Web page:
They can also learn the signs and ask for help by calling the suicide prevention hotline at 1-800-273-8255 or by visiting their website: Lifeline (

Three VU students whose lives have been impacted by suicide agreed to share their stories with The Trailblazer. Here are their stories.

Stephanie Robarge’s Story: 

2010 was a hard year for substance abuse counseling major Stephanie Robarge from Bicknell, Indiana as she lost two of her closest friends to suicide. One of her friends presented signs because he had attempted suicide multiple times before. 

“The last time I saw him, he seemed like everything was fine, but he was talking to other people that night about getting to meet Jesus,” she said

A couple of months after he had passed away, Robarge’s second friend had committed suicide with the same rope her first friend had.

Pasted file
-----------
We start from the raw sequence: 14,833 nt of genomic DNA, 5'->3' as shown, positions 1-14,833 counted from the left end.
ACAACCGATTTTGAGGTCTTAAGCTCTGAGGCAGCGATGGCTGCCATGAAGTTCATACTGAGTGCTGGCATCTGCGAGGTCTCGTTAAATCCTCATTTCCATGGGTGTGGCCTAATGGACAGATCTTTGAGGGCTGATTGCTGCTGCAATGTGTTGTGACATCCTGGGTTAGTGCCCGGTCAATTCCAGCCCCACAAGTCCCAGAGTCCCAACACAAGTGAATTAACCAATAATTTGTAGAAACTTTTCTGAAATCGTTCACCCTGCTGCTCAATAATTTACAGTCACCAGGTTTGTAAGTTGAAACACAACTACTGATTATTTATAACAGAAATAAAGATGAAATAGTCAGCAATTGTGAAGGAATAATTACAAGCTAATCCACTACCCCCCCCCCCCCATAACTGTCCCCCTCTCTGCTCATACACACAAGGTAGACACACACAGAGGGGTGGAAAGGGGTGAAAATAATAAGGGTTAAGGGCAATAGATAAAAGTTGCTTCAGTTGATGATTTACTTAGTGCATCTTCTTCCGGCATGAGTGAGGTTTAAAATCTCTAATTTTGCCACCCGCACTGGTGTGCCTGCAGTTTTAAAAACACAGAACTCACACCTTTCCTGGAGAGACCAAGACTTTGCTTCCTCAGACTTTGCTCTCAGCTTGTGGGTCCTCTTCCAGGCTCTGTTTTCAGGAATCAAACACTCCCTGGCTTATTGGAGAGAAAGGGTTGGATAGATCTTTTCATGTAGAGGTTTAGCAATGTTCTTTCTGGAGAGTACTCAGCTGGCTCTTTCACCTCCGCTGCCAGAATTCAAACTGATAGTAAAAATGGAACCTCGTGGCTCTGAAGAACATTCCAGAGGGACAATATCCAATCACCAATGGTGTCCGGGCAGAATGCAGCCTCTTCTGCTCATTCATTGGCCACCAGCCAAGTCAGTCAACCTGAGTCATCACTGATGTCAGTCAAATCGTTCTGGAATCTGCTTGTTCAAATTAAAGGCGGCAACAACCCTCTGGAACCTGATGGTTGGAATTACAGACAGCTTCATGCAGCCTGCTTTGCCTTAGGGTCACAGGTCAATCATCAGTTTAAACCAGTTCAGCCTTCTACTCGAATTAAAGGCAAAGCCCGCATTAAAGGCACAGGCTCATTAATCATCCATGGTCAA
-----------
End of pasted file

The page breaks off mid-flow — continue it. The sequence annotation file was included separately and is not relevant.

“He had gone to get help from the Good Samaritan Hospital a few months after and told them a few times that he was suicidal. They told him there weren’t enough rooms in the hospital, and I guess he felt like he couldn’t get help from anywhere else.

Most people won’t ask for help for many reasons. Some people don’t talk about it because they don’t want anyone to stop them. When I had tried committing suicide, I did leave signs. I called my mom and stuff like that, but more so I think it’s because they don’t think anyone’s going to understand what they’re going through and they don’t believe there’s a way out, and that it’s not going to get better.

Some people play it off like their fine and whatnot but it’s more serious, and you should be more concerned about checking in on your friends because a lot of people don’t just bring up issues that they are going through. Some people don’t know how to express themselves. People will give up so easily, or you try to help someone else out but they won’t put the effort in to get better because this affects our mental health as well. You can’t help someone that won’t help themselves.